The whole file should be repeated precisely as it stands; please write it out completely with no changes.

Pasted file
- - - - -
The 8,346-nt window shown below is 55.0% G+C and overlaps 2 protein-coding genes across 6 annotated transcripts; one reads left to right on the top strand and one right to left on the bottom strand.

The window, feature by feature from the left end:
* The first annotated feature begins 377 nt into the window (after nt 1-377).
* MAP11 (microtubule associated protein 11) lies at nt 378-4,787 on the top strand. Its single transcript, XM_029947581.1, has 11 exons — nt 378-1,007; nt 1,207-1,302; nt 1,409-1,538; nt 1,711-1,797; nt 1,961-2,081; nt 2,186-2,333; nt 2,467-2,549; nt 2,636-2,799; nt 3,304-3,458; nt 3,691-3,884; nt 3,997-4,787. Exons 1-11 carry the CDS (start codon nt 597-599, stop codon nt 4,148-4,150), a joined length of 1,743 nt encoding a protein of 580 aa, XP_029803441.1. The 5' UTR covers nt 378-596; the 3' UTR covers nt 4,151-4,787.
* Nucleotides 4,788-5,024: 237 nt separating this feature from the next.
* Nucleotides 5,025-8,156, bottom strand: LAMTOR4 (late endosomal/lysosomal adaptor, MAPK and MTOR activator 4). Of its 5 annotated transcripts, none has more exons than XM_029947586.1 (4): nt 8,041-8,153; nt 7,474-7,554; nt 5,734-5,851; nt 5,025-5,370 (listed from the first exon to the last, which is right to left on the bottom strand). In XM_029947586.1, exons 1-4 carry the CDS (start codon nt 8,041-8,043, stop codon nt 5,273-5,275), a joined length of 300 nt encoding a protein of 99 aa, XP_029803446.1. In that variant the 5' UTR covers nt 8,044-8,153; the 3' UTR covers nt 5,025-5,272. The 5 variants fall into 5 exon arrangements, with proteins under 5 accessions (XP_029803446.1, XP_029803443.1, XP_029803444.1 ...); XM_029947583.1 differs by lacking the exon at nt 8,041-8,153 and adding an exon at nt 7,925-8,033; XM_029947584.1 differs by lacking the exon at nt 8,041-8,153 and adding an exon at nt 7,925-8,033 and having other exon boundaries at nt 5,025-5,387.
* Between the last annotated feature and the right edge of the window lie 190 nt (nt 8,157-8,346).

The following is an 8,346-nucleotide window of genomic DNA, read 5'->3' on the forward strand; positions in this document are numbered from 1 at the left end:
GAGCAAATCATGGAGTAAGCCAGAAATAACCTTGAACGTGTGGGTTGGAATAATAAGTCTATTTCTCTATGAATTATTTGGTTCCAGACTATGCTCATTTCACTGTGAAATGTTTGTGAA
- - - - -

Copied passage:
The 8,346-nt window shown below is 55.0% G+C and overlaps 2 protein-coding genes across 6 annotated transcripts; one reads left to right on the top strand and one right to left on the bottom strand.

The window, feature by feature from the left end:
* The first annotated feature begins 377 nt into the window (after nt 1-377).
* MAP11 (microtubule associated protein 11) lies at nt 378-4,787 on the top strand. Its single transcript, XM_029947581.1, has 11 exons — nt 378-1,007; nt 1,207-1,302; nt 1,409-1,538; nt 1,711-1,797; nt 1,961-2,081; nt 2,186-2,333; nt 2,467-2,549; nt 2,636-2,799; nt 3,304-3,458; nt 3,691-3,884; nt 3,997-4,787. Exons 1-11 carry the CDS (start codon nt 597-599, stop codon nt 4,148-4,150), a joined length of 1,743 nt encoding a protein of 580 aa, XP_029803441.1. The 5' UTR covers nt 378-596; the 3' UTR covers nt 4,151-4,787.
* Nucleotides 4,788-5,024: 237 nt separating this feature from the next.
* Nucleotides 5,025-8,156, bottom strand: LAMTOR4 (late endosomal/lysosomal adaptor, MAPK and MTOR activator 4). Of its 5 annotated transcripts, none has more exons than XM_029947586.1 (4): nt 8,041-8,153; nt 7,474-7,554; nt 5,734-5,851; nt 5,025-5,370 (listed from the first exon to the last, which is right to left on the bottom strand). In XM_029947586.1, exons 1-4 carry the CDS (start codon nt 8,041-8,043, stop codon nt 5,273-5,275), a joined length of 300 nt encoding a protein of 99 aa, XP_029803446.1. In that variant the 5' UTR covers nt 8,044-8,153; the 3' UTR covers nt 5,025-5,272. The 5 variants fall into 5 exon arrangements, with proteins under 5 accessions (XP_029803446.1, XP_029803443.1, XP_029803444.1 ...); XM_029947583.1 differs by lacking the exon at nt 8,041-8,153 and adding an exon at nt 7,925-8,033; XM_029947584.1 differs by lacking the exon at nt 8,041-8,153 and adding an exon at nt 7,925-8,033 and having other exon boundaries at nt 5,025-5,387.
* Between the last annotated feature and the right edge of the window lie 190 nt (nt 8,157-8,346).

The following is an 8,346-nucleotide window of genomic DNA, read 5'->3' on the forward strand; positions in this document are numbered from 1 at the left end:
GAGCAAATCATGGAGTAAGCCAGAAATAACCTTGAACGTGTGGGTTGGAATAATAAGTCTATTTCTCTATGAATTATTTGGTTCCAGACTATGCTCATTTCACTGTGAAATGTTTGTGAA